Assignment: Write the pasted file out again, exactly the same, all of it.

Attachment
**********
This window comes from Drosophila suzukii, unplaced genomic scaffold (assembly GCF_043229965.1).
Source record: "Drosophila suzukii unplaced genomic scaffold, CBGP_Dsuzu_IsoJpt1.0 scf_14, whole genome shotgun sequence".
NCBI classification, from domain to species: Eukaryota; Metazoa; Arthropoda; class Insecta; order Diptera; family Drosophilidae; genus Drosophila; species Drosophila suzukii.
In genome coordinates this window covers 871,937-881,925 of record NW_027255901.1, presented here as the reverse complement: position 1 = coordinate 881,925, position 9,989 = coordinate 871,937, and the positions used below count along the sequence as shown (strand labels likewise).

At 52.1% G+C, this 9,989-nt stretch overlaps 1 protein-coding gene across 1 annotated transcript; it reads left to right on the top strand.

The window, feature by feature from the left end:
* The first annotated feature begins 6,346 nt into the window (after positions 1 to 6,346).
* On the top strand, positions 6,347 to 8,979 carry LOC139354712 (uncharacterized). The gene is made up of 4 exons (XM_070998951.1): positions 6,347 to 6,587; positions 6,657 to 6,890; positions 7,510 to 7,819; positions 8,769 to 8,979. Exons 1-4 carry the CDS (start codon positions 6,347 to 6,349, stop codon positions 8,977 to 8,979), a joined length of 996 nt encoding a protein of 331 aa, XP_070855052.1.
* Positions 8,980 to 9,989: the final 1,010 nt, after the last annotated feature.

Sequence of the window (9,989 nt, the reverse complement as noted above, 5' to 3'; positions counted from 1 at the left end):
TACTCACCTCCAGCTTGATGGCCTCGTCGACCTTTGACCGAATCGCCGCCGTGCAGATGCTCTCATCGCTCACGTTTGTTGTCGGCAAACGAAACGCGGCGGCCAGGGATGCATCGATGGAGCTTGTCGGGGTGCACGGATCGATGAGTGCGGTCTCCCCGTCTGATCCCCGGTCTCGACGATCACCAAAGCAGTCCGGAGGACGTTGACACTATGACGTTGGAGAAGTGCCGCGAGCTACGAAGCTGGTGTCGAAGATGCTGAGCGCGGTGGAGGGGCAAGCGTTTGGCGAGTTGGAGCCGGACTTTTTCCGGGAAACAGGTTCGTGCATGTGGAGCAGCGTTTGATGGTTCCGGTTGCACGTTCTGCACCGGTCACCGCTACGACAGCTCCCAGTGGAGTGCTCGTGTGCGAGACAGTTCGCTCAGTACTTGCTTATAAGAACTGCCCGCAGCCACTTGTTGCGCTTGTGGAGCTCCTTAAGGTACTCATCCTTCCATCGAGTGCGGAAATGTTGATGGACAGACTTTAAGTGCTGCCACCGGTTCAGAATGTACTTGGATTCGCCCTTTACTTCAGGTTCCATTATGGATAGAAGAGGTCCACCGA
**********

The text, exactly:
This window comes from Drosophila suzukii, unplaced genomic scaffold (assembly GCF_043229965.1).
Source record: "Drosophila suzukii unplaced genomic scaffold, CBGP_Dsuzu_IsoJpt1.0 scf_14, whole genome shotgun sequence".
NCBI classification, from domain to species: Eukaryota; Metazoa; Arthropoda; class Insecta; order Diptera; family Drosophilidae; genus Drosophila; species Drosophila suzukii.
In genome coordinates this window covers 871,937-881,925 of record NW_027255901.1, presented here as the reverse complement: position 1 = coordinate 881,925, position 9,989 = coordinate 871,937, and the positions used below count along the sequence as shown (strand labels likewise).

At 52.1% G+C, this 9,989-nt stretch overlaps 1 protein-coding gene across 1 annotated transcript; it reads left to right on the top strand.

The window, feature by feature from the left end:
* The first annotated feature begins 6,346 nt into the window (after positions 1 to 6,346).
* On the top strand, positions 6,347 to 8,979 carry LOC139354712 (uncharacterized). The gene is made up of 4 exons (XM_070998951.1): positions 6,347 to 6,587; positions 6,657 to 6,890; positions 7,510 to 7,819; positions 8,769 to 8,979. Exons 1-4 carry the CDS (start codon positions 6,347 to 6,349, stop codon positions 8,977 to 8,979), a joined length of 996 nt encoding a protein of 331 aa, XP_070855052.1.
* Positions 8,980 to 9,989: the final 1,010 nt, after the last annotated feature.

Sequence of the window (9,989 nt, the reverse complement as noted above, 5' to 3'; positions counted from 1 at the left end):
TACTCACCTCCAGCTTGATGGCCTCGTCGACCTTTGACCGAATCGCCGCCGTGCAGATGCTCTCATCGCTCACGTTTGTTGTCGGCAAACGAAACGCGGCGGCCAGGGATGCATCGATGGAGCTTGTCGGGGTGCACGGATCGATGAGTGCGGTCTCCCCGTCTGATCCCCGGTCTCGACGATCACCAAAGCAGTCCGGAGGACGTTGACACTATGACGTTGGAGAAGTGCCGCGAGCTACGAAGCTGGTGTCGAAGATGCTGAGCGCGGTGGAGGGGCAAGCGTTTGGCGAGTTGGAGCCGGACTTTTTCCGGGAAACAGGTTCGTGCATGTGGAGCAGCGTTTGATGGTTCCGGTTGCACGTTCTGCACCGGTCACCGCTACGACAGCTCCCAGTGGAGTGCTCGTGTGCGAGACAGTTCGCTCAGTACTTGCTTATAAGAACTGCCCGCAGCCACTTGTTGCGCTTGTGGAGCTCCTTAAGGTACTCATCCTTCCATCGAGTGCGGAAATGTTGATGGACAGACTTTAAGTGCTGCCACCGGTTCAGAATGTACTTGGATTCGCCCTTTACTTCAGGTTCCATTATGGATAGAAGAGGTCCACCGA